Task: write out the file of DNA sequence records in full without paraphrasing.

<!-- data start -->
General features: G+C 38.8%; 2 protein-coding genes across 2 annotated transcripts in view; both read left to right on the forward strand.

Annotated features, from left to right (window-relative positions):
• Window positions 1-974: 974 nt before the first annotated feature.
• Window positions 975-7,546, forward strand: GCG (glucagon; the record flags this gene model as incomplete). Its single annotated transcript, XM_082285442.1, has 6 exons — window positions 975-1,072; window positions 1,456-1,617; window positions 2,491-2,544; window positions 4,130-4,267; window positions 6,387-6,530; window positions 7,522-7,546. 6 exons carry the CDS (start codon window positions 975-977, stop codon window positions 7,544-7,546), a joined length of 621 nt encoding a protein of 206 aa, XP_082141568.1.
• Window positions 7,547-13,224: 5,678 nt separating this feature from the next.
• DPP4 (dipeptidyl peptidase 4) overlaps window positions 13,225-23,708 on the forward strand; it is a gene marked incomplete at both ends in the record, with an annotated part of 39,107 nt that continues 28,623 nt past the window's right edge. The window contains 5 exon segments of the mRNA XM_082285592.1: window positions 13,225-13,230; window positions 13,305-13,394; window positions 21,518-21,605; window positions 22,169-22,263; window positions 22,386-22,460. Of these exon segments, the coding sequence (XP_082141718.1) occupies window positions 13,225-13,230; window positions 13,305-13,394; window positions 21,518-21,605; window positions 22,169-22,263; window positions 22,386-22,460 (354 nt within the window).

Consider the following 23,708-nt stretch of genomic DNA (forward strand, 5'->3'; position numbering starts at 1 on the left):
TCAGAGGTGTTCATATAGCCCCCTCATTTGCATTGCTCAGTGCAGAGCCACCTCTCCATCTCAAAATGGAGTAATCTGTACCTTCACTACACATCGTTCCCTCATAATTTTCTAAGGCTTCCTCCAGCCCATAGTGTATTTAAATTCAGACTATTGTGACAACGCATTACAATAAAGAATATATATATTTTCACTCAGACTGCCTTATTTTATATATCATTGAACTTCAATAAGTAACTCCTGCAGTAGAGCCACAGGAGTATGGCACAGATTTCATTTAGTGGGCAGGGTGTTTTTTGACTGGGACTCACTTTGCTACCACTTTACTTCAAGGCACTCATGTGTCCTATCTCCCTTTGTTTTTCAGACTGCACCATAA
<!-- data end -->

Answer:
General features: G+C 38.8%; 2 protein-coding genes across 2 annotated transcripts in view; both read left to right on the forward strand.

Annotated features, from left to right (window-relative positions):
• Window positions 1-974: 974 nt before the first annotated feature.
• Window positions 975-7,546, forward strand: GCG (glucagon; the record flags this gene model as incomplete). Its single annotated transcript, XM_082285442.1, has 6 exons — window positions 975-1,072; window positions 1,456-1,617; window positions 2,491-2,544; window positions 4,130-4,267; window positions 6,387-6,530; window positions 7,522-7,546. 6 exons carry the CDS (start codon window positions 975-977, stop codon window positions 7,544-7,546), a joined length of 621 nt encoding a protein of 206 aa, XP_082141568.1.
• Window positions 7,547-13,224: 5,678 nt separating this feature from the next.
• DPP4 (dipeptidyl peptidase 4) overlaps window positions 13,225-23,708 on the forward strand; it is a gene marked incomplete at both ends in the record, with an annotated part of 39,107 nt that continues 28,623 nt past the window's right edge. The window contains 5 exon segments of the mRNA XM_082285592.1: window positions 13,225-13,230; window positions 13,305-13,394; window positions 21,518-21,605; window positions 22,169-22,263; window positions 22,386-22,460. Of these exon segments, the coding sequence (XP_082141718.1) occupies window positions 13,225-13,230; window positions 13,305-13,394; window positions 21,518-21,605; window positions 22,169-22,263; window positions 22,386-22,460 (354 nt within the window).

Consider the following 23,708-nt stretch of genomic DNA (forward strand, 5'->3'; position numbering starts at 1 on the left):
TCAGAGGTGTTCATATAGCCCCCTCATTTGCATTGCTCAGTGCAGAGCCACCTCTCCATCTCAAAATGGAGTAATCTGTACCTTCACTACACATCGTTCCCTCATAATTTTCTAAGGCTTCCTCCAGCCCATAGTGTATTTAAATTCAGACTATTGTGACAACGCATTACAATAAAGAATATATATATTTTCACTCAGACTGCCTTATTTTATATATCATTGAACTTCAATAAGTAACTCCTGCAGTAGAGCCACAGGAGTATGGCACAGATTTCATTTAGTGGGCAGGGTGTTTTTTGACTGGGACTCACTTTGCTACCACTTTACTTCAAGGCACTCATGTGTCCTATCTCCCTTTGTTTTTCAGACTGCACCATAA